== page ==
Last but not least is the average and mediocre. All software industries are filled with them. They lie somewhere in between the master theoretician and the Short Cut Con. Their work is plain normal. “Good enough” is the best you will ever get from Mediocre Man.

Their code is not exemplary, neither is it shit. If you ask them a very technical question, chances are they will go silent, avoiding eye contact.

They do most of the work in a project but are respected the least. They do not talk much in meetings. They hang out with groups of their own and mostly discuss bugs and tasks and deadlines. Most of the time, they are banging their head against an IntelliJ (or Eclipse) window.

They are mostly in awe of the above groups of people.

So, what type of software engineer are you?

Gain Access to Expert View — Subscribe to DDI Intel

Data Driven Investor

empower you with data, knowledge, and expertise

Sign up for DDIntel

By Data Driven Investor

In each issue we share the best stories from the Data-Driven Investor's expert community. Take a look

By signing up, you will create a Medium account if you don’t already have one. Review our Privacy Policy for more information about our privacy practices.

Check your inbox
Medium sent you an email at to complete your subscription.

Cinto

Written by

Cinto

An engineer, a keen observer, writer about tech, life improvement, motivation, humor, and more. Hit the follow button if you want a weekly dose of awesomeness.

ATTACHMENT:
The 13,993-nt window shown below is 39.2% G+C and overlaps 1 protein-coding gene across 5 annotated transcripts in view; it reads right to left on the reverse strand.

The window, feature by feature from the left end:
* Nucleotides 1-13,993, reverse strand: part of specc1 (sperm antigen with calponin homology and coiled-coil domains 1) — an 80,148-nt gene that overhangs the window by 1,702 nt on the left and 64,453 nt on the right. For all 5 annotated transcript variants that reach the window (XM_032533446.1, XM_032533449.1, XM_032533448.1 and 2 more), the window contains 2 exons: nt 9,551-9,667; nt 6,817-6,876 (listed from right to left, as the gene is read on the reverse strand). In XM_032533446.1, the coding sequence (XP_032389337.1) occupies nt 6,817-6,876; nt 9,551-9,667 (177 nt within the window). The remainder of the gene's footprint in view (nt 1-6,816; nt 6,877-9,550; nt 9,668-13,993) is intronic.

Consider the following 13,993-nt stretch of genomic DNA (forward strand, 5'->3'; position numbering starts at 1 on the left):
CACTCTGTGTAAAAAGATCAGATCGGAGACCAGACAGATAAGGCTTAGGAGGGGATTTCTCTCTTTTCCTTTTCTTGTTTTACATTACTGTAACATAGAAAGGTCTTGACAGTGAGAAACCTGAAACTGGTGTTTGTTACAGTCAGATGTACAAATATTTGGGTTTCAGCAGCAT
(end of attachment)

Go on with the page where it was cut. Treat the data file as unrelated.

Data Driven Investor

empower you with data, knowledge, and expertise

Cinto

Written by

Cinto

An engineer, a keen observer, writer about tech, life improvement, motivation, humor, and more. Hit the follow button if you want a weekly dose of awesomeness.

Data Driven Investor

empower you with data, knowledge, and expertise

Medium is an open platform where 170 million readers come to find insightful and dynamic thinking. Here, expert and undiscovered voices alike dive into the heart of any topic and bring new ideas to the surface.

Follow the writers, publications, and topics that matter to you, and you’ll see them on your homepage and in your inbox.

If you have a story to tell, knowledge to share, or a perspective to offer — welcome home. It’s easy and free to post your thinking on any topic.

Get the Medium app